Duolingo is probably the best app in the world, and probably the most famous of all language learning apps. If you want to know how good other apps are, you naturally compare it to Duolingo. With a huge number of languages, and more than 100 million users, Duolingo uses games with learning to make the process more effective and fun.
Duolingo has a unique feature, which is that it’s aimed at speakers of many languages. There are certain courses that are dedicated to those with different first languages for each language course.
This app is aimed to practice speaking with real people. The idea is to make it easier, and minimize the stress of real face-to-face conversation. Language learners using HelloTalk can find native speakers and have conversations with them using a chat similar to WhatsApp, with voice and text messages to make it more effective and fun. The best part is when two users of two different mother tongues come across each other, and each one of them wants to learn the other’s language. HelloTalk makes this easy by matching you with compatible language learners: native speakers of the language you want to learn, who in turn want to learn English!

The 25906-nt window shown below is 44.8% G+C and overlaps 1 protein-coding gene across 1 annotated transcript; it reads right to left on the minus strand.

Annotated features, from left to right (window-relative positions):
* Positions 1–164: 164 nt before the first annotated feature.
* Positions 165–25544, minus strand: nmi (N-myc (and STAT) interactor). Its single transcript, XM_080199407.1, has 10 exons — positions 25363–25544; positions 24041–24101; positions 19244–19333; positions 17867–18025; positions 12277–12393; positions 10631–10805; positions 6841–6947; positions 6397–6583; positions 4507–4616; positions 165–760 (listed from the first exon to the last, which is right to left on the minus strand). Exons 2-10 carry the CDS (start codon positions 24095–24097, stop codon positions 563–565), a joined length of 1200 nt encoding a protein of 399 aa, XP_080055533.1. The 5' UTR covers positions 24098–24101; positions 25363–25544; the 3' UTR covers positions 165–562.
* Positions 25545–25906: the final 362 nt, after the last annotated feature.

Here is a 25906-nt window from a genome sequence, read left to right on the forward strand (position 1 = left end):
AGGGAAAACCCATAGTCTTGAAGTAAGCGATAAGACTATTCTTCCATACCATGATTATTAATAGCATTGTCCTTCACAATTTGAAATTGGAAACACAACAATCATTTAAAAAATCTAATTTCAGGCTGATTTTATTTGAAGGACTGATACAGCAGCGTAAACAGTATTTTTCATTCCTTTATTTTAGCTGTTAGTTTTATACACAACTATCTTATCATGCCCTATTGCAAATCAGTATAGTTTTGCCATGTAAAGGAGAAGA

A built-in correction tool allows users to correct each other’s errors within the chat, in addition to an integrated translation system that can save the moment when a user has any difficulty understanding any part of the speech. There’s no shame in that – it’s all part of the learning process.
Mindsnacks takes learning with games to a completely different level. Seven languages are taught, each comes with eight or nine little games that are designed to help the users learn vocab, grammar, and practice their listening. There are concepts of the language that are outlined in short, simple lessons that then get practiced and tested using the games. Mindsnacks monitors the user’s progress so they can see very clearly how much more learning proficiency they need to achieve in every language skill, without feeling boredom.